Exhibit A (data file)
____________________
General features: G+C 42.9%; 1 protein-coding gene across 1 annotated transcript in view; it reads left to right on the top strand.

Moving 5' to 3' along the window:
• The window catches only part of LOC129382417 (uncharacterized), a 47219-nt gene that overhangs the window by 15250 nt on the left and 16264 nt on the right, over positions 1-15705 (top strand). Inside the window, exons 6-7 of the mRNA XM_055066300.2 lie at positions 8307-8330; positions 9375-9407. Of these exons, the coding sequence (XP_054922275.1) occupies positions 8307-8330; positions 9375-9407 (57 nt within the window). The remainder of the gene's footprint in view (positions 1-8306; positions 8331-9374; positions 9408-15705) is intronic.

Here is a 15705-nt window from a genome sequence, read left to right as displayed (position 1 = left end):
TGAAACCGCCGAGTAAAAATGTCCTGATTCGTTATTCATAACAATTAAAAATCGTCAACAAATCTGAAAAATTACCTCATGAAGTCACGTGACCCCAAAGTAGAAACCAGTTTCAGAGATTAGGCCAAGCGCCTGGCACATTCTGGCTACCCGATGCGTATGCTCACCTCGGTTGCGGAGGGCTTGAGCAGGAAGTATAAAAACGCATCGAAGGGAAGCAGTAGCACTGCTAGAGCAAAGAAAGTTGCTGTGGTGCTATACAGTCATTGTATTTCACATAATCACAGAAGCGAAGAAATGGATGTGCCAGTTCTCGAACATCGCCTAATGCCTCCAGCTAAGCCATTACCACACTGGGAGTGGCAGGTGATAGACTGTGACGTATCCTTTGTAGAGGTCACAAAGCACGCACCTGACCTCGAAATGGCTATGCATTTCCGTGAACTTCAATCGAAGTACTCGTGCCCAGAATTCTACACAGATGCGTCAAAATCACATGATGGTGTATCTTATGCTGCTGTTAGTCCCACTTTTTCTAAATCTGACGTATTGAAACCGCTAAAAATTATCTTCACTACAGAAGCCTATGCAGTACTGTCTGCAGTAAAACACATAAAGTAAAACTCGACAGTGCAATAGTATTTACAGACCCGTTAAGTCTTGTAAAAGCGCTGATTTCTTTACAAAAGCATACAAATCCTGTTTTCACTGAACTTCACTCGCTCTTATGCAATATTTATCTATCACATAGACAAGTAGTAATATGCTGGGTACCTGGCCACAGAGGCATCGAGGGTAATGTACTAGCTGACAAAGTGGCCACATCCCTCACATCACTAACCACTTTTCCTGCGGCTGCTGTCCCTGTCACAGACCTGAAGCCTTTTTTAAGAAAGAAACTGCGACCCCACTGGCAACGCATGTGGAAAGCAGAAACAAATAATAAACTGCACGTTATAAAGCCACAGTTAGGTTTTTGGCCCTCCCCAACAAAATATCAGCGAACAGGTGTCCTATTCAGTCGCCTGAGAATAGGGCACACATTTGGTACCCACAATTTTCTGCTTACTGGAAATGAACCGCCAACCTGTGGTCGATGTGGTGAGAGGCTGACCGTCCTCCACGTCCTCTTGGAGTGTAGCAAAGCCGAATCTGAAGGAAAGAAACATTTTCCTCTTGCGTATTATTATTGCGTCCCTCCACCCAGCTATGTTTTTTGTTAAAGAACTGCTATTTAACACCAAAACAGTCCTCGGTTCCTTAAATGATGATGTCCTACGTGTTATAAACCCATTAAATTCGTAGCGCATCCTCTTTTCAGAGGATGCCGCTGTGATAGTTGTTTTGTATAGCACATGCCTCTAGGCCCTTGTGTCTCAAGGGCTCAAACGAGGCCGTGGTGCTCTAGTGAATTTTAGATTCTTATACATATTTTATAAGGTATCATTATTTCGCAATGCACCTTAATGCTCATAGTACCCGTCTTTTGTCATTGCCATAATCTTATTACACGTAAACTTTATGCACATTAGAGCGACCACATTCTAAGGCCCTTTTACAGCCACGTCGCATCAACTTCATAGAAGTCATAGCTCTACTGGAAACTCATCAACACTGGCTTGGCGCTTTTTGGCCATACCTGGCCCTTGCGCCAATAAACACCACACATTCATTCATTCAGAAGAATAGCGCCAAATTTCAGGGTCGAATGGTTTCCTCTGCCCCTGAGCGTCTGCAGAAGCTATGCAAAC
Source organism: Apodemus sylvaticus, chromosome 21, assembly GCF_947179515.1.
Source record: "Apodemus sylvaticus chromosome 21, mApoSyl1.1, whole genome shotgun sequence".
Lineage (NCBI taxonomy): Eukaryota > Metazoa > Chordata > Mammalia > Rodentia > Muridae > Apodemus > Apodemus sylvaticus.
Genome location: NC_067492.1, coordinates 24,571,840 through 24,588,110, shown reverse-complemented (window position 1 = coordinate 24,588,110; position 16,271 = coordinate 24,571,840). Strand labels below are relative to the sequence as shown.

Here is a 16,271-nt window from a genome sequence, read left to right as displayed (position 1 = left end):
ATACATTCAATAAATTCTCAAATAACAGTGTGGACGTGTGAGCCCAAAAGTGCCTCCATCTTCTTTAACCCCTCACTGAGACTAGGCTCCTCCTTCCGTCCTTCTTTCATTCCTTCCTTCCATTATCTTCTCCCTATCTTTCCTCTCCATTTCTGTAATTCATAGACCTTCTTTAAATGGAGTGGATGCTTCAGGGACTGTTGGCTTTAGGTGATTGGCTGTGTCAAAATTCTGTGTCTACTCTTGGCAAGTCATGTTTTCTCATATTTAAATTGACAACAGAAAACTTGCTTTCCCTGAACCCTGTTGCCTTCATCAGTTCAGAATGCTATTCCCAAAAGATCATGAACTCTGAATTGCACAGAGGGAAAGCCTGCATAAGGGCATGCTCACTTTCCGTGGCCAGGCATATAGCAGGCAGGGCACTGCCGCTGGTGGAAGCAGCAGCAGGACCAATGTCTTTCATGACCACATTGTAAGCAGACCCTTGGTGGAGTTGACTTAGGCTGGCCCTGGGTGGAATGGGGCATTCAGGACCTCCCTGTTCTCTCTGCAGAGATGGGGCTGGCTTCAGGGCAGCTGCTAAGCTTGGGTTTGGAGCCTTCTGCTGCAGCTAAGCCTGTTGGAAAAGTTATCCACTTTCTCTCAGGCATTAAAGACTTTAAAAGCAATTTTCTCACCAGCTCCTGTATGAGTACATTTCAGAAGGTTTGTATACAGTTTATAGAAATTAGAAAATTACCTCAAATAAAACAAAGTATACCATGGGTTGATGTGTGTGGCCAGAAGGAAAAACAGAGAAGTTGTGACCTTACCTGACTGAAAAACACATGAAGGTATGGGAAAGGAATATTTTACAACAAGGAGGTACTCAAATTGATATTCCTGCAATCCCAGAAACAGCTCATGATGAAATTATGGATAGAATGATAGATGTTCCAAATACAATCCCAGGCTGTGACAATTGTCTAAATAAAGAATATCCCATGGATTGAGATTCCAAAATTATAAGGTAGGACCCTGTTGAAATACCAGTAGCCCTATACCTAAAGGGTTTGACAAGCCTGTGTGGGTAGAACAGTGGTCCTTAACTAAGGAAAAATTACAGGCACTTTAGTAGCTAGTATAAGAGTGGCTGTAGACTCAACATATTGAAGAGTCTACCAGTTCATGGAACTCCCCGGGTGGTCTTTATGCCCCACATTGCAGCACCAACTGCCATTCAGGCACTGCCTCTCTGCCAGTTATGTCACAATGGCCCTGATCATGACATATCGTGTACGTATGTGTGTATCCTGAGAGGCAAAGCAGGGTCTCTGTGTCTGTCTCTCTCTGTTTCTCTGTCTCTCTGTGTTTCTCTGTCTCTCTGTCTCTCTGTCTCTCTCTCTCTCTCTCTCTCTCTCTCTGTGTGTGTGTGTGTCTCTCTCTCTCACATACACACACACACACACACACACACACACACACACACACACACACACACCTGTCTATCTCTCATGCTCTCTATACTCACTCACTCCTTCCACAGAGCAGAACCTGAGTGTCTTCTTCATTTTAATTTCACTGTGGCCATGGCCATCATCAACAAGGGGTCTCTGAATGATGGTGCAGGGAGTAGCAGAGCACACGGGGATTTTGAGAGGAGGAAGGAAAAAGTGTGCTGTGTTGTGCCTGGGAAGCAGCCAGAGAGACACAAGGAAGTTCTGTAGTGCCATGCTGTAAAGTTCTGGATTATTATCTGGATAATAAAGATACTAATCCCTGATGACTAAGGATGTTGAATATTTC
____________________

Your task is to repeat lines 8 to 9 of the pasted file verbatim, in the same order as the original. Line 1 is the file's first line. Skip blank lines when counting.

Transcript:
Lineage (NCBI taxonomy): Eukaryota > Metazoa > Chordata > Mammalia > Rodentia > Muridae > Apodemus > Apodemus sylvaticus.
Genome location: NC_067492.1, coordinates 24,571,840 through 24,588,110, shown reverse-complemented (window position 1 = coordinate 24,588,110; position 16,271 = coordinate 24,571,840). Strand labels below are relative to the sequence as shown.